Hartford Courant Op-Ed: Lawsuit Threatens Sheff Desegregation Gains
In July 1996, the Connecticut Supreme Court issued Sheff v. O’Neill, a landmark school desegregation ruling. Based on the principles established in the U.S. Supreme Court’s Brown v. Board decision, the state Supreme Court ordered the state to remove the barriers that denied students of all races in Hartford and its suburbs the opportunity to attend integrated schools.
Because of Sheff, education in Hartford looks very different today than it did 20 years ago. At the center of the transformation is a regional school system established after the Sheff ruling that serves thousands of students in 41 racially and economically integrated magnet schools. Those students — a population that includes almost half of Hartford’s black and Latino students — now benefit from studying in a diverse and academically stimulating environment. Students at Sheff-related schools not only outperform their counterparts in Hartford public schools, but also perform extremely well in relation to all students across Connecticut.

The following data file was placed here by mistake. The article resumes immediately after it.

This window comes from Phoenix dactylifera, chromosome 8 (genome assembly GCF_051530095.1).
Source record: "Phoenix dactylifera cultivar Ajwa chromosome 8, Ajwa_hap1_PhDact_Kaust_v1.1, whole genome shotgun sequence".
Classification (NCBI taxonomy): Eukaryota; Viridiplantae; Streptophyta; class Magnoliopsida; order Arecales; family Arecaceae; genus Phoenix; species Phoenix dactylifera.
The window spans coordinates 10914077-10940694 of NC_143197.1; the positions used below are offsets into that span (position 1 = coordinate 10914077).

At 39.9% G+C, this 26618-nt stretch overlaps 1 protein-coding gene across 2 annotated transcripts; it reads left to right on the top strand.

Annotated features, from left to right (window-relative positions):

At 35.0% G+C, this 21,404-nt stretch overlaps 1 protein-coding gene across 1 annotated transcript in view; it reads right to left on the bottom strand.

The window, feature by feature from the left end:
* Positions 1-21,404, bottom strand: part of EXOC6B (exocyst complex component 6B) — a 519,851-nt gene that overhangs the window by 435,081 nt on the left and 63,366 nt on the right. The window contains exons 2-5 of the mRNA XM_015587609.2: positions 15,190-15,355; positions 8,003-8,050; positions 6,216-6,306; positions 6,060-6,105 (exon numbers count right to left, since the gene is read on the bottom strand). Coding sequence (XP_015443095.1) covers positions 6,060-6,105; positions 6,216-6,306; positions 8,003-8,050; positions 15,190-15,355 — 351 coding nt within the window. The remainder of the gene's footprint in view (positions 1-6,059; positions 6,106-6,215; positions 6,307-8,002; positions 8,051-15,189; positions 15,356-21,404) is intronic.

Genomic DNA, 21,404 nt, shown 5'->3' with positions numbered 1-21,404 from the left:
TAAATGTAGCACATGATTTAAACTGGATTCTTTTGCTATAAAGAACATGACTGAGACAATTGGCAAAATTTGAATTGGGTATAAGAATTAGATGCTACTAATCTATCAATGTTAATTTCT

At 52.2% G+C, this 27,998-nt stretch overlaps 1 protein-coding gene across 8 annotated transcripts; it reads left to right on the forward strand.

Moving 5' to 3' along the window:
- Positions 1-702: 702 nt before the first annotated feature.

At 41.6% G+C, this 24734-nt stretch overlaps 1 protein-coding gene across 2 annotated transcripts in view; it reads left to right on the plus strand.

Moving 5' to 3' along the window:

Sadly, the hard-won progress that has arisen from Sheff is now being threatened by a lawsuit brought by the Pacific Legal Foundation, a conservative California law firm that has challenged racial integration policies, bilingual education and other programs that help students of color. Pacific Legal Foundation has come to Connecticut to challenge the lottery system that determines enrollment in the magnet schools; arguments begin today. If the suit succeeds, the region’s magnet schools would re-segregate, erasing years of progress.